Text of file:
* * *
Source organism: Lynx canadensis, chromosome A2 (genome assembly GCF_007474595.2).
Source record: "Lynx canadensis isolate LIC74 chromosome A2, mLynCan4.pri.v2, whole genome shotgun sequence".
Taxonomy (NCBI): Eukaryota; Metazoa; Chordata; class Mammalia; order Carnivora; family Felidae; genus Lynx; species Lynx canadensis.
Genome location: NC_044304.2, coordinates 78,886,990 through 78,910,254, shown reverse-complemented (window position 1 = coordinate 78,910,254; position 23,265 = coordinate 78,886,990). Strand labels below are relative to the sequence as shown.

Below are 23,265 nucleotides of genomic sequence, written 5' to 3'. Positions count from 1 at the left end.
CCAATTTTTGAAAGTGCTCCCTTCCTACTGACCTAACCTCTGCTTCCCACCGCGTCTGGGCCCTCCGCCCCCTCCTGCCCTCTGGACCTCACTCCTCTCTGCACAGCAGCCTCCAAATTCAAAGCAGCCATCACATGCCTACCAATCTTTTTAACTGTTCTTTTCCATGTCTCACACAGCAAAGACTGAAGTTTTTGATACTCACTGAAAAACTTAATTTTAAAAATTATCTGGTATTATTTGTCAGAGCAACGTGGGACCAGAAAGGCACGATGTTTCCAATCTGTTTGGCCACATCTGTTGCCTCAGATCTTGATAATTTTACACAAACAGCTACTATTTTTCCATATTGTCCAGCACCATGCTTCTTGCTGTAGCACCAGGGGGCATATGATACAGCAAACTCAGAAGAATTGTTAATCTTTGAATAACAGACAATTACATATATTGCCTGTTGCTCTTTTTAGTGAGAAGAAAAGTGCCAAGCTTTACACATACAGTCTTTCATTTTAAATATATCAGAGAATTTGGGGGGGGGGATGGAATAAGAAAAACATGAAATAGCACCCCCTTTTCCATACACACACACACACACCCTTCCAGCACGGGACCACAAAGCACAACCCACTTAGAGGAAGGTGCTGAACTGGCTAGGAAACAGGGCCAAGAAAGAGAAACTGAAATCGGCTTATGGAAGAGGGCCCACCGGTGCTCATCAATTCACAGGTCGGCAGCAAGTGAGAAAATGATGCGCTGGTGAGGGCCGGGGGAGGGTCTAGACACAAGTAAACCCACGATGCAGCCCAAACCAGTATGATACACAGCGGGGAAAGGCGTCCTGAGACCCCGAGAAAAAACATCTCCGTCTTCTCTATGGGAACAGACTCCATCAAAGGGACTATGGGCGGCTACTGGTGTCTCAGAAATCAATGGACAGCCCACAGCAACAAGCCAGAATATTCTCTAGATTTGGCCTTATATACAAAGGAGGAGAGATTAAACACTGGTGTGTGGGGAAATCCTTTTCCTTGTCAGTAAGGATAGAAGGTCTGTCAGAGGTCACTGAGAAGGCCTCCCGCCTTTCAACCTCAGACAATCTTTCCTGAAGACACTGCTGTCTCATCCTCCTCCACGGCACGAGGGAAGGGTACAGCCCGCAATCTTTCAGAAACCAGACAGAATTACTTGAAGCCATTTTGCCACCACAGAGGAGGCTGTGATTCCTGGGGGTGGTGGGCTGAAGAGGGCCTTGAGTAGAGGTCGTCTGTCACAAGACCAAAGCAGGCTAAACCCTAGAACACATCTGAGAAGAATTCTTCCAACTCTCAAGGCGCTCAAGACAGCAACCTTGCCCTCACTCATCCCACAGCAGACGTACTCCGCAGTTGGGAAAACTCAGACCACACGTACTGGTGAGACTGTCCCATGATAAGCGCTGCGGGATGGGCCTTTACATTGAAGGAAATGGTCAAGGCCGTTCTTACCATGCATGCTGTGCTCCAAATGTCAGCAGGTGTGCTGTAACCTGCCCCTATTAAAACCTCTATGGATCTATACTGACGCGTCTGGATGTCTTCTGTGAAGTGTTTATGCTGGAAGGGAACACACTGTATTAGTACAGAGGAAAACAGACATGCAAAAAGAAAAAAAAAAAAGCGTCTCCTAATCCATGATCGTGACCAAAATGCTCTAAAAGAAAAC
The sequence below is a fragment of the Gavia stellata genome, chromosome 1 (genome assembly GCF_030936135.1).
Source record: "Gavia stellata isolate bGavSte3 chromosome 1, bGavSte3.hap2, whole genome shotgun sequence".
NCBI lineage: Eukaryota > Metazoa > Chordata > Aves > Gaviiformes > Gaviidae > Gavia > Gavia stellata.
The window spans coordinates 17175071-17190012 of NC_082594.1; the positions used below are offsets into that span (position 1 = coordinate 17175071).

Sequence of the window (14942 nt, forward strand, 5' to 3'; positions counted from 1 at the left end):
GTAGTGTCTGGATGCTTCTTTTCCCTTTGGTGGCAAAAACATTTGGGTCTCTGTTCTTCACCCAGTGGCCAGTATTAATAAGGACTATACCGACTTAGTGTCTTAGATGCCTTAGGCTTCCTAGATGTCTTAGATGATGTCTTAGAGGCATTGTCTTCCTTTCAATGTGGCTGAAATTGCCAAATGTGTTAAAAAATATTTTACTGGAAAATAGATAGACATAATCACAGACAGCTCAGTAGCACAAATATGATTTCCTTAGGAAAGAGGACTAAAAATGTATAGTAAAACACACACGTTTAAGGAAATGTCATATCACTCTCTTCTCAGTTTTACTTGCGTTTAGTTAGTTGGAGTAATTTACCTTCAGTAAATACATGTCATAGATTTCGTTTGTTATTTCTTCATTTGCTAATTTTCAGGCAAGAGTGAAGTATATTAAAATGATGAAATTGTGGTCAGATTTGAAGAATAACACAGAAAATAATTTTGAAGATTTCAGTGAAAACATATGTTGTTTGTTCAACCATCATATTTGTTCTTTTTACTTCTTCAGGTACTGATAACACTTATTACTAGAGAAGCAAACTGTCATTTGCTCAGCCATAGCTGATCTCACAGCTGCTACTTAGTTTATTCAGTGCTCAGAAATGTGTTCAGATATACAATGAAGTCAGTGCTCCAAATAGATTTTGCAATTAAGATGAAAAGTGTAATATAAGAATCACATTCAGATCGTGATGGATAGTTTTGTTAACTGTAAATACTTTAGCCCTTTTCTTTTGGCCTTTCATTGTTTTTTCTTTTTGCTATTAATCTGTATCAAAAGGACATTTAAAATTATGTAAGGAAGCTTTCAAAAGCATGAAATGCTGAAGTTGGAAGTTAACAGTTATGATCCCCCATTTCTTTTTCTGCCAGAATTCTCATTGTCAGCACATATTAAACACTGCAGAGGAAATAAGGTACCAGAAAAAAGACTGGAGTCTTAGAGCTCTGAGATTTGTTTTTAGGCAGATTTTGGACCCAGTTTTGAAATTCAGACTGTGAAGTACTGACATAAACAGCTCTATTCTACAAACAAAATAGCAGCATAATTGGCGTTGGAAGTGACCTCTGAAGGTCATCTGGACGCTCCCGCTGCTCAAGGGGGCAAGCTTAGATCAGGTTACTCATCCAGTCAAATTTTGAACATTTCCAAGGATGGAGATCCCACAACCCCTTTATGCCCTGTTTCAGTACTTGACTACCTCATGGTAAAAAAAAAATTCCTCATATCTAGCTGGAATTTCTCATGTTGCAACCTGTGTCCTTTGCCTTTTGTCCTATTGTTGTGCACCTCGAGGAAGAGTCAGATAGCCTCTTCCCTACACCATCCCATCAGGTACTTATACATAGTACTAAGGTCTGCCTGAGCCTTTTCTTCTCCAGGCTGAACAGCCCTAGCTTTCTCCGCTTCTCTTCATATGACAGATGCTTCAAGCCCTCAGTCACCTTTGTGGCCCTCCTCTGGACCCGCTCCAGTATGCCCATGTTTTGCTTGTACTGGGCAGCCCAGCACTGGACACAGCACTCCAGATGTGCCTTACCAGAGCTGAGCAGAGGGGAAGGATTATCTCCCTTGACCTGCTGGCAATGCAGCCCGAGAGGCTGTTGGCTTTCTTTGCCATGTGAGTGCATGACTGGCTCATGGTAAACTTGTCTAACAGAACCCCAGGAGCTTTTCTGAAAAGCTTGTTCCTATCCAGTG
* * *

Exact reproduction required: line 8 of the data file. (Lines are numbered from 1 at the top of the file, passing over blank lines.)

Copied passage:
Source record: "Gavia stellata isolate bGavSte3 chromosome 1, bGavSte3.hap2, whole genome shotgun sequence".